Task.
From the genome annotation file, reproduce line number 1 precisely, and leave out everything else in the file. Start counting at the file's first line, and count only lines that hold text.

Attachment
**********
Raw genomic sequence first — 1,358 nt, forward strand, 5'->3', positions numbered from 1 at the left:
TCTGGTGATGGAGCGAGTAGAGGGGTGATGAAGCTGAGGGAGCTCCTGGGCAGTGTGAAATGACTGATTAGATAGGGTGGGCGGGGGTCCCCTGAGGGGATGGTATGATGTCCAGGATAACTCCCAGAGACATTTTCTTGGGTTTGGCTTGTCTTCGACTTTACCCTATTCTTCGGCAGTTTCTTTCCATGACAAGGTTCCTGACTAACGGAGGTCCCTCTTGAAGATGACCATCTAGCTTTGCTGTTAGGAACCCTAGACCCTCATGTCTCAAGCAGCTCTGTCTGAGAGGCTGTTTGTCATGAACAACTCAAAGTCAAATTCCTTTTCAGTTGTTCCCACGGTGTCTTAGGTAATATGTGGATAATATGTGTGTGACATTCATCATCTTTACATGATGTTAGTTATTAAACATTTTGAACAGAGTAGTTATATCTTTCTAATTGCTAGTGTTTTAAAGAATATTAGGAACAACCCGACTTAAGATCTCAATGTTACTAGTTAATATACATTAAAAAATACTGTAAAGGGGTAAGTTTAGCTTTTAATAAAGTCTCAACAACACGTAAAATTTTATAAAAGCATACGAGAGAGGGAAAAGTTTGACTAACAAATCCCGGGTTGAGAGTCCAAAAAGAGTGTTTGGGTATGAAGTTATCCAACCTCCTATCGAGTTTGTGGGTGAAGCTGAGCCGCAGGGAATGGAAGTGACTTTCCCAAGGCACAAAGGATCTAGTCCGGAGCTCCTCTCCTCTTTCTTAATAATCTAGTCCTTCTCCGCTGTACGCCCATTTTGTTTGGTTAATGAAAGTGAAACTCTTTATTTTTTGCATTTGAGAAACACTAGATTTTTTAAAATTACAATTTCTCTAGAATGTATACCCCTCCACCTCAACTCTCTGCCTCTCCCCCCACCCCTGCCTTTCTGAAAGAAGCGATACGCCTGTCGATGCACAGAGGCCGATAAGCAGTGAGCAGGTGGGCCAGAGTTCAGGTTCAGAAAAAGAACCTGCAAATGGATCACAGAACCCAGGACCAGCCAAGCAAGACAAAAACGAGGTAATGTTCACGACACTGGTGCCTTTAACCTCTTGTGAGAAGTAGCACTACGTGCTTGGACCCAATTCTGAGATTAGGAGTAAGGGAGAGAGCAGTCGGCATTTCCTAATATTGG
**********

Raw genomic sequence first — 1,358 nt, forward strand, 5'->3', positions numbered from 1 at the left: